Agricultural systems are one of the biggest contributors to climate change, producing about 20% of total global emissions. At the same time, the single biggest threat of climate change is the collapse of global food systems. As the world population grows, the climate heats up and resources become more scarce, how will we ensure we have enough food to go around?

Science is being combined with agriculture to develop new crops that can withstand the impacts of climate change. A group working at the forefront of this collaboration is CGIAR, the Consultative Group on International Agricultural Research, the world’s largest publicly-funded agricultural research partnership. But this area needs to be scaled up; CGIAR says double the amount of the current level of investment is needed to slow down the food and climate crises facing the planet by 2030.

On the side-lines of the UN’s 2021 Climate Adaptation Summit, TIME speaks with Agnes Kalibata, the Rwandan-born agricultural scientist and policymaker who was recently appointed as UN Secretary-General António Guterres’ special envoy for the 2021 Food Systems Summit. The summit will call for bold action to transform the way the world produces and consumes food, while providing solutions and delivering progress on Sustainable Development Goals. Kalibata, a former minister for agriculture in Rwanda, played a large role in bringing food security to the mostly agricultural country. In an interview edited for edited for length and clarity, Kalibata discusses new food technologies, the future of farming, and why eating insects, while good for human and planetary health, is likely to remain a fringe idea for the foreseeable future.

TIME: Climate scientists are projecting future devastation if we don’t act now to curb emissions. But are we already seeing an impact on the ground when it comes to farming and food supplies?

Agnes Kalibata: We’ve seen huge impact on food in countries that are in marginal areas [such as the Sahel, on the fringe of the Sahara Desert], where farming systems depend on rainfall and rainfall has become less predictable. So for these communities that are living on the edge, [climate change] has impacted food security. We’ve seen average losses of 20%. That reduction takes away everything a farmer would have in term of income.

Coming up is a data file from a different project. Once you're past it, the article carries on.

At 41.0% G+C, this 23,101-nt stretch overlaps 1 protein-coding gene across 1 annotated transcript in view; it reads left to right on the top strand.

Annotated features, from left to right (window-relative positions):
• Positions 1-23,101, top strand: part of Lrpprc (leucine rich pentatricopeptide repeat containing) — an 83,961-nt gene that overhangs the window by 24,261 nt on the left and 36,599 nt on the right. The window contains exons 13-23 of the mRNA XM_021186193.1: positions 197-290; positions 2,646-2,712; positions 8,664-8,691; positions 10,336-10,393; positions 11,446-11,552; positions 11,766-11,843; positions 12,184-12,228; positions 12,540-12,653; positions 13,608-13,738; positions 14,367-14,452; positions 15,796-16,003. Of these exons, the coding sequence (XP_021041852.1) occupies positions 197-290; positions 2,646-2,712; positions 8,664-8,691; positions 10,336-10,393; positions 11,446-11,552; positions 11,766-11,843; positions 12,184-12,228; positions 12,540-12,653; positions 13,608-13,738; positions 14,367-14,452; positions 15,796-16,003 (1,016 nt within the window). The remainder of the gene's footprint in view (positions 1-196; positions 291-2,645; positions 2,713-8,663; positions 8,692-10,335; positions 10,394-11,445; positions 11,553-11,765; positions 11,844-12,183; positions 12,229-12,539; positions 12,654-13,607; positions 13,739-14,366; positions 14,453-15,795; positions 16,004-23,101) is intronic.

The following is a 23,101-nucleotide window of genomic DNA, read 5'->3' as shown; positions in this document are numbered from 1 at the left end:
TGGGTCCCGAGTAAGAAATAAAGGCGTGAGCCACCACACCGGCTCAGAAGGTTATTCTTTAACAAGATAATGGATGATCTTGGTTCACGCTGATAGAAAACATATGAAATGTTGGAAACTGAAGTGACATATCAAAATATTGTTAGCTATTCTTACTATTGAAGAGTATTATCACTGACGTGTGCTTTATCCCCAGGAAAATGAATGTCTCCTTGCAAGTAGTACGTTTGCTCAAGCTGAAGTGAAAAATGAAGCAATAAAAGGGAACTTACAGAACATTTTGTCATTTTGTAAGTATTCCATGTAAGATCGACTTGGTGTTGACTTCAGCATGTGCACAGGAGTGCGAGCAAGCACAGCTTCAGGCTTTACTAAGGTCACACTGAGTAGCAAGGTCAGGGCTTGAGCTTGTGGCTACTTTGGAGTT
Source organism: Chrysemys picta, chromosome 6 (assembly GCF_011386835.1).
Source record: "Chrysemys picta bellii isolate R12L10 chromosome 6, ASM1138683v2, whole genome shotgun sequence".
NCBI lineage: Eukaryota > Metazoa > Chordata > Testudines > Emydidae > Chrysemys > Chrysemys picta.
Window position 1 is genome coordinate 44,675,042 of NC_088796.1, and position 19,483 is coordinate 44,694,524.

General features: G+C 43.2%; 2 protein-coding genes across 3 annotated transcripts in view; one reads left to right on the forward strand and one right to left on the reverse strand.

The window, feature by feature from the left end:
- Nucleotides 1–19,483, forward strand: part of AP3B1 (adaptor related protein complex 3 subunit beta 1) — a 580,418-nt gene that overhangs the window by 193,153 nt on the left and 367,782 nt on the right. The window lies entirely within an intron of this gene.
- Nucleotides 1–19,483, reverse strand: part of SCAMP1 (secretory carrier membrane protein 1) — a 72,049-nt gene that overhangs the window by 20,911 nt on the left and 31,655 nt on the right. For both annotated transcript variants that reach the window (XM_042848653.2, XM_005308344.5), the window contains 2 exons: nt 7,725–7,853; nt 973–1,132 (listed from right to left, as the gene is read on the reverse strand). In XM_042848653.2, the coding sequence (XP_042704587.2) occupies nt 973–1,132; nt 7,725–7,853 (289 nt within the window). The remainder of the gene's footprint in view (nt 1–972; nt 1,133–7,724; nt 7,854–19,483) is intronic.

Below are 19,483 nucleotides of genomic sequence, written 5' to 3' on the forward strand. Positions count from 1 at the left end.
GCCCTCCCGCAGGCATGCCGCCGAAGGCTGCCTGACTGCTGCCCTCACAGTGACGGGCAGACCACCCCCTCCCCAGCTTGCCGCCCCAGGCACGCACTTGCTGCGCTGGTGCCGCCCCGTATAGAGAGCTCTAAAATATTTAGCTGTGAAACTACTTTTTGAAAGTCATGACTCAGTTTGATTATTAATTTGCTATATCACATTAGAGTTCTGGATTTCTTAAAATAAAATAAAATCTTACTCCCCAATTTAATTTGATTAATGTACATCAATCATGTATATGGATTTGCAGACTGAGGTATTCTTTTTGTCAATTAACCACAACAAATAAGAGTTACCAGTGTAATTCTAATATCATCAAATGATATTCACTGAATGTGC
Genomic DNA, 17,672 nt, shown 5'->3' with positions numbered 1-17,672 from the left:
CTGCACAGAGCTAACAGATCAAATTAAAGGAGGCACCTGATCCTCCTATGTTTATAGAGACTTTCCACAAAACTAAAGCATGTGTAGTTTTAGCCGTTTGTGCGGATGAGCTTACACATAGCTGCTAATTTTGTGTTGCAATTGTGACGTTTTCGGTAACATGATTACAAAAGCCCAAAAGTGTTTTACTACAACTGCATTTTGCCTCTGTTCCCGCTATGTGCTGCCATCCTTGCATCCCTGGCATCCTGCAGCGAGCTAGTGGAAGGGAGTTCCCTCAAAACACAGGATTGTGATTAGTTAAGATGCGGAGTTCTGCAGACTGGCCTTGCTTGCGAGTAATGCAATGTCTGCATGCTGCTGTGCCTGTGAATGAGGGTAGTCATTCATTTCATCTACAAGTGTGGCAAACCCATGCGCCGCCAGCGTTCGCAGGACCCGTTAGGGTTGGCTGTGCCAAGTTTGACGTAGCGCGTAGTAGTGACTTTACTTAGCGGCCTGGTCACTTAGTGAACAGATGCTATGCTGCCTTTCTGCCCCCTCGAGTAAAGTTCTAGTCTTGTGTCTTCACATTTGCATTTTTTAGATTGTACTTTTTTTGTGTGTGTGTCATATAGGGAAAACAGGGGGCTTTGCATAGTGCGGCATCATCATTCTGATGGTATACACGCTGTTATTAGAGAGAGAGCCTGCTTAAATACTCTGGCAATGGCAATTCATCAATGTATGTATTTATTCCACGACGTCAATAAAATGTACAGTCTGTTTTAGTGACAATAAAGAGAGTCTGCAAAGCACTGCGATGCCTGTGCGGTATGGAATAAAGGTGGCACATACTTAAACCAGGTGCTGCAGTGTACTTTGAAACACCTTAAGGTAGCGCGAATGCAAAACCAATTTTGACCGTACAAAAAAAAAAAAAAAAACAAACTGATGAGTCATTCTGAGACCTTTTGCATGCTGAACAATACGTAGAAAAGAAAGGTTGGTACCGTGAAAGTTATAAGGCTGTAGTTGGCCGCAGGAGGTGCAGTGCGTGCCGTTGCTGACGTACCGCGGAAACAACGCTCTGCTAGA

TIME: So if these climatic changes are inevitable, how do we make farmers and food systems more resilient?

AK: Number one: use science to ensure that farmers have better tools to manage the problem. For example CGIAR is doubling down to ensure that [scientists] are bringing out drought resistant [crop] varieties. Here in Kenya where I live, farmers are moving from varieties they’ve always known, that take six months to mature, to varieties that are taking two to three months. These varieties require less rain, they mature early, and they are resistant to pests.

Number two: there are ways to manage the [farm] ecosystem—what farmers plant, how they use the soil—that can ensure that farmers produce a good crop, even when the rain is sub optimal.

Number three is irrigation. Here in Africa only 4% of the land is irrigated. With supplemental irrigation, it doesn’t matter if the rain comes at the wrong time.

The last one is insurance—just making sure that farmers don’t lose everything [when climatic conditions are bad]. Farmers won’t farm when they know they are only one season away from a disaster. Being able to have insurance to help make sure that farmers have an opportunity to cope [with the risk] is one way of dealing with it.

TIME: Science has to play a role, but when it comes to food, there is a strong, and vocal, aversion to some technologies, like genetic modification, that could have a big impact. For example, several African countries have refused to allow GMOs. How do you balance fear of new technology with the need for scientific advancement?

AK: I don’t think Africa has a fear of technology. Look at how fast the mobile telephone has spread. But countries have not yet put in place frameworks for bringing onboard genetically modified foods. We need to ensure that these [innovations] are anchored in science. Only science can help us define the impact. We don’t want to be damaging our food systems, or hurting people. Everything has to be anchored in science and evidence, even if there are people out there bashing the technology.

Technological [progress in] conventional breeding, like drought resistant crops, has already made 100% difference in people’s lives here in Africa. It moves a farmer from producing 0.5 metric tons of maize to producing about six metric tons, which makes him self-sufficient, which gives him the ability to send his kids to school. The truth is we are where we are now because of technologies that have already been developed.